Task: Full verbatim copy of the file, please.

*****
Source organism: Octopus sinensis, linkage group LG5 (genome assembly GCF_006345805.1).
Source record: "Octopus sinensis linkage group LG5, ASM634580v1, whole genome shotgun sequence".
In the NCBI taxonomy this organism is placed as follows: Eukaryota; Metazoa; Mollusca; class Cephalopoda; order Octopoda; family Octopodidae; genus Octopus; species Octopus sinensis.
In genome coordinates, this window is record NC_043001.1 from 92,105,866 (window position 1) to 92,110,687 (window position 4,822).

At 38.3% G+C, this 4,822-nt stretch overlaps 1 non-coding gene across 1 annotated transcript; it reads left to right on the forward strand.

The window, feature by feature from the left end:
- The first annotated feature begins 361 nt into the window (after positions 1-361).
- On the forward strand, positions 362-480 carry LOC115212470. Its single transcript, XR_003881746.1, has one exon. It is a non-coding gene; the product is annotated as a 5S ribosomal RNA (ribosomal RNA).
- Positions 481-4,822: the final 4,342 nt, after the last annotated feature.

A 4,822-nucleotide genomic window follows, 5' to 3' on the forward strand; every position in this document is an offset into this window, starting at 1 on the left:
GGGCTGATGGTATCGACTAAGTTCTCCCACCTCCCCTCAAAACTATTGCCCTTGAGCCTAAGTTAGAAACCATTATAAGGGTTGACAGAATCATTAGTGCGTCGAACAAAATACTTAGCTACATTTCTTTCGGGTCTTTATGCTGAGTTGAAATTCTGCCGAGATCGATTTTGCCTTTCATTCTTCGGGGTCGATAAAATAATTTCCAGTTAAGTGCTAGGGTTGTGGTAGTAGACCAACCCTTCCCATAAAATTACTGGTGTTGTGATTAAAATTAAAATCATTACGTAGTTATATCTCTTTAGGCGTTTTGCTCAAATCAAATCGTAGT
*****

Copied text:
Source organism: Octopus sinensis, linkage group LG5 (genome assembly GCF_006345805.1).
Source record: "Octopus sinensis linkage group LG5, ASM634580v1, whole genome shotgun sequence".
In the NCBI taxonomy this organism is placed as follows: Eukaryota; Metazoa; Mollusca; class Cephalopoda; order Octopoda; family Octopodidae; genus Octopus; species Octopus sinensis.
In genome coordinates, this window is record NC_043001.1 from 92,105,866 (window position 1) to 92,110,687 (window position 4,822).

At 38.3% G+C, this 4,822-nt stretch overlaps 1 non-coding gene across 1 annotated transcript; it reads left to right on the forward strand.

The window, feature by feature from the left end:
- The first annotated feature begins 361 nt into the window (after positions 1-361).
- On the forward strand, positions 362-480 carry LOC115212470. Its single transcript, XR_003881746.1, has one exon. It is a non-coding gene; the product is annotated as a 5S ribosomal RNA (ribosomal RNA).
- Positions 481-4,822: the final 4,342 nt, after the last annotated feature.

A 4,822-nucleotide genomic window follows, 5' to 3' on the forward strand; every position in this document is an offset into this window, starting at 1 on the left:
GGGCTGATGGTATCGACTAAGTTCTCCCACCTCCCCTCAAAACTATTGCCCTTGAGCCTAAGTTAGAAACCATTATAAGGGTTGACAGAATCATTAGTGCGTCGAACAAAATACTTAGCTACATTTCTTTCGGGTCTTTATGCTGAGTTGAAATTCTGCCGAGATCGATTTTGCCTTTCATTCTTCGGGGTCGATAAAATAATTTCCAGTTAAGTGCTAGGGTTGTGGTAGTAGACCAACCCTTCCCATAAAATTACTGGTGTTGTGATTAAAATTAAAATCATTACGTAGTTATATCTCTTTAGGCGTTTTGCTCAAATCAAATCGTAGT